|int||maxMemoryMB||6000||approximate maximum amount of scratch memory to use in megabytes (actual memory usage may be higher)|
|const int||alignment||when manually denoising the image in tiles, the tile size and offsets should be multiples of this amount of pixels|
|const int||overlap||when manually denoising the image in tiles, the tiles should overlap by this amount of pixels|
A minimal working example demonstrating how to use Intel Open Image Denoise can be found at
apps/oidnDenoise/oidnDenoise.cpp, which uses the C++11 convenience wrappers of the C99 API.
This example is a simple command-line application that denoises the provided image, which can optionally have auxiliary feature images as well (e.g. albedo and normal). By default the images must be stored in the Portable FloatMap (PFM) format, and the color values must be encoded in little-endian format. To enable other image formats (e.g. OpenEXR, PNG) as well, the project has to be rebuilt with OpenImageIO support enabled.
oidnDenoise without any arguments will bring up a list of command line options.
The Intel Open Image Denoise source distribution includes a Python-based neural network training toolkit (located in the
training directory), which can be used to train the denoising filter models with image datasets provided by the user. The toolkit consists of the following command-line scripts:
preprocess.py: Preprocesses training and validation datasets.
train.py: Trains a model using preprocessed datasets.
infer.py: Performs inference on a dataset using the specified training result.
export.py: Exports a training result to the runtime model weights format.
find_lr.py: Tool for finding the optimal minimum and maximum learning rates.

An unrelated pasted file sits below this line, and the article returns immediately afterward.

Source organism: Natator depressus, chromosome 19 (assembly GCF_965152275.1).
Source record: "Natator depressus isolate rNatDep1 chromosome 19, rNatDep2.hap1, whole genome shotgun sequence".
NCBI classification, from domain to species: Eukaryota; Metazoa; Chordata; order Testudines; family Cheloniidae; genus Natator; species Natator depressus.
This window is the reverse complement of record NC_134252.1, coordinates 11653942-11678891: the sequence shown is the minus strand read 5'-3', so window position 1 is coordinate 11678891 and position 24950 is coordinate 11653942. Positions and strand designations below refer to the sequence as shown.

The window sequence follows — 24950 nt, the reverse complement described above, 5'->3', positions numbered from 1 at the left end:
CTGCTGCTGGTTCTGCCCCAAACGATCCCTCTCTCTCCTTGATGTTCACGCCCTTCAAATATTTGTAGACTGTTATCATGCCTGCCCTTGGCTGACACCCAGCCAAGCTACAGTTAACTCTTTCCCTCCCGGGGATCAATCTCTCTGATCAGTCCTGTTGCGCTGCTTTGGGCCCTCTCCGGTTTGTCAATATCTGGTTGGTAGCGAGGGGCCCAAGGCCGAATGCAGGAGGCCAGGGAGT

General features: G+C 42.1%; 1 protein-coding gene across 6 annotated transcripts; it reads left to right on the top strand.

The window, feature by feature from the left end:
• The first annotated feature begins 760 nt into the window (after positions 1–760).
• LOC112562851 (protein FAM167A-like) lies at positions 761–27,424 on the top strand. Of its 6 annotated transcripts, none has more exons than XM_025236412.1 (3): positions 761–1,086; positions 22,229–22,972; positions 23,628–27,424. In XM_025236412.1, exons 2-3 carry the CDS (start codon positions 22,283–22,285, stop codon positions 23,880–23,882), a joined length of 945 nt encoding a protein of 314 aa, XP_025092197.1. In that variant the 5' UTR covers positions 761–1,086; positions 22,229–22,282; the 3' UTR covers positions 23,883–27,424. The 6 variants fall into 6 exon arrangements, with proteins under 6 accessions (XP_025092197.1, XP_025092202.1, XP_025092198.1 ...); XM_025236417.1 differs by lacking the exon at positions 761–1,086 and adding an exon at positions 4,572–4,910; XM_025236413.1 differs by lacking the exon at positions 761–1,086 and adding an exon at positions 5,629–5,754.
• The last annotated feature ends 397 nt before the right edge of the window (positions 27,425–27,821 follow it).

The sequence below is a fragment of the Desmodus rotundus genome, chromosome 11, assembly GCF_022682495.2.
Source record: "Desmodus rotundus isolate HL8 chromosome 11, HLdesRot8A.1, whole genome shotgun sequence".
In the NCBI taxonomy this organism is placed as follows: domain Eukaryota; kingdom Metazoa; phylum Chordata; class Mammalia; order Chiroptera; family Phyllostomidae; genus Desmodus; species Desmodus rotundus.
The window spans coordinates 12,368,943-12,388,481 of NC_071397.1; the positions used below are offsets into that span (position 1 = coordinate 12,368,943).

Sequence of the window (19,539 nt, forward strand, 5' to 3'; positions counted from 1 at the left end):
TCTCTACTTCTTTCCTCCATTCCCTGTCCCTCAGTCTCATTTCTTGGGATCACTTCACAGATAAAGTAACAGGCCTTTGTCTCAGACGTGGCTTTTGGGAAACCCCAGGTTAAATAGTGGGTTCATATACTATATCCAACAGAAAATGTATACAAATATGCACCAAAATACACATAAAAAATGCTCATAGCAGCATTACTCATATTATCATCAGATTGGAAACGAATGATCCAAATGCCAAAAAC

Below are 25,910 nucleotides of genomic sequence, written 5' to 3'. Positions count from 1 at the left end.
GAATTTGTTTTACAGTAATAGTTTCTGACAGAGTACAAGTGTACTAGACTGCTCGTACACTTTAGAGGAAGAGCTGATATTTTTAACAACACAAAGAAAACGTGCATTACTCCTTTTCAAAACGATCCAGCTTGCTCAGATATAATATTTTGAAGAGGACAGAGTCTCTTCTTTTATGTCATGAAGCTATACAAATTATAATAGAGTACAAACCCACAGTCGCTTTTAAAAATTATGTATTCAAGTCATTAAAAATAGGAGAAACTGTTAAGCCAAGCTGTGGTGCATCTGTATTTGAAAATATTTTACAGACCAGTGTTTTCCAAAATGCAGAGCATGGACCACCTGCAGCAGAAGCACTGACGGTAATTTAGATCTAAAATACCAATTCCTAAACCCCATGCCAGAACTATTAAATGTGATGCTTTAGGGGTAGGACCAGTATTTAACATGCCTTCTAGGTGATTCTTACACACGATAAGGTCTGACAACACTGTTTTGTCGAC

visualize.py: Invokes TensorBoard for visualizing statistics of a training result.
split_exr.py: Splits a multi-channel EXR image into multiple feature images.
convert_image.py: Converts a feature image to a different image format.
compare_image.py: Compares two feature images using the specified quality metrics.
Before you can run the training toolkit you need the following prerequisites:
Linux (other operating systems are currently not supported)
Python 3.7 or later
PyTorch 1.4 or later
NumPy 1.17 or later
OpenImageIO 2.1 or later
TensorBoard 2.1 or later (optional)
A dataset should consist of a collection of noisy and corresponding noise-free reference images. It is possible to have more than one noisy version of the same image in the dataset, e.g. rendered at different samples per pixel and/or using different seeds.
The training toolkit expects to have all datasets (e.g. training, validation) in the same parent directory (e.g.
data). Each dataset is stored in its own subdirectory (e.g.
valid), which can have an arbitrary name.
The images must be stored in OpenEXR format (
.exr files), and the filenames must have a specific format but the files can be stored in an arbitrary directory structure inside the dataset directory. The only restriction is that all versions of an image (noisy images and the reference image) must be located in the same subdirectory. Each feature of an image (e.g. color, albedo) must be stored in a separate image file, i.e. multi-channel EXR image files are not supported. If you have multi-channel EXRs, you can split them into separate images per feature using the included
An image filename must consist of a name, the number of samples per pixel or whether it is the reference (e.g.
ref), the identifier (ID) of the feature (e.g.
alb), and the file extension (
.exr). The exact format as a regular expression is the following: